This happens relatively often in Daria, usually only between the least intelligent members of the cast. For example, Kevin and Britney telling each other how smart they are, Sandy telling Quin that she's deep, and Mystic Spiral lyrics.
  • September 1, 2011
    somerandomdude
  • September 1, 2011
    DragonQuestZ
    ^^ I actually was going to do that. I just forgot.

    ^ No, that's passing off something nonsensical as profound. This is mistaking something for it. It's about who is saying it versus who is hearing it.
  • September 1, 2011
    randomsurfer
    • In Being There Chance the Gardener's stupid statements about TV and gardening are interpreted as profound insights.
    • Cheers: when Woody is running for City Council his simple statements are taken as down home country expressions and powerful political messages by reporters.
  • September 1, 2011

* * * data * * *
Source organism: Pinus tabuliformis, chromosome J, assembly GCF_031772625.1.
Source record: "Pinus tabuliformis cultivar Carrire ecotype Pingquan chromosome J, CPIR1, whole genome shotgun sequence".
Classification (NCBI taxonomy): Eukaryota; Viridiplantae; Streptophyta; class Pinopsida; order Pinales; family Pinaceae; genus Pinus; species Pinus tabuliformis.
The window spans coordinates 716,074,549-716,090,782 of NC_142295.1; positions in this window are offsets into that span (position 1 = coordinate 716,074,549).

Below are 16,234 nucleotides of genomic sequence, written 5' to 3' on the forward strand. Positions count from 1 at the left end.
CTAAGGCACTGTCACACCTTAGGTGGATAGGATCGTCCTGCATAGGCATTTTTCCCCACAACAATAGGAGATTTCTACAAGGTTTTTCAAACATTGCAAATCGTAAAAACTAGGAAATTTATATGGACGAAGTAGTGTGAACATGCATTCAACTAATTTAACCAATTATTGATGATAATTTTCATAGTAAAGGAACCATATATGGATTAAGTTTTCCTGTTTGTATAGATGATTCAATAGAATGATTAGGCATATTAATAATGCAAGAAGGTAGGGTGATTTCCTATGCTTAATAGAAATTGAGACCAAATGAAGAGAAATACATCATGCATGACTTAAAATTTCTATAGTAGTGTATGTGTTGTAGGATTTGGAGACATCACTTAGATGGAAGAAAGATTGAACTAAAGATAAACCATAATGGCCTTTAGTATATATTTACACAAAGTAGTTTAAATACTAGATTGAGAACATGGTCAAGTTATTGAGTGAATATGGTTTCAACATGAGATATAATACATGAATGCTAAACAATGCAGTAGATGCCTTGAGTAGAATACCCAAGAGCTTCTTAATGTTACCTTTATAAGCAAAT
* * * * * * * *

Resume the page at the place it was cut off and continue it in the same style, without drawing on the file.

DragonQuestZ
    ^ The first one is explicitly mentioned in the sub trope. Sub trope examples will remain on that page.
  • September 1, 2011
    crazysamaritan
    What about Wilson from House, who constantly provides the title character creek moments?

    Or the Trash Heap from Fraggle Rock who gave out random bits of advice that usually worked out this way?

    Or Brian from Monty Python Life Of Brian, who gained devoted followers that saw anything he said or did as profound, even if they didn't agree on what he meant by them.

    Wait, this is tropes for the events only, not Characters As Device. So, what's the dividing line between the two types? How do you distinguish between when something should be an event trope and character trope? How do you write the examples differently?
  • September 1, 2011
    Maklodes
    In Discworld, in Thief of Time, Lu-Tze, a Fantasy Counterpart Culture oriental monk, comes to Ankh-Morpork to study the profound sayings of Mrs. Marietta Cosmopolite. She spouts cliches like "I wasn't born yesterday" and "When it rains, it pours," which Lu-Tze thinks of as profound mystical wisdom.
  • September 1, 2011
    DragonQuestZ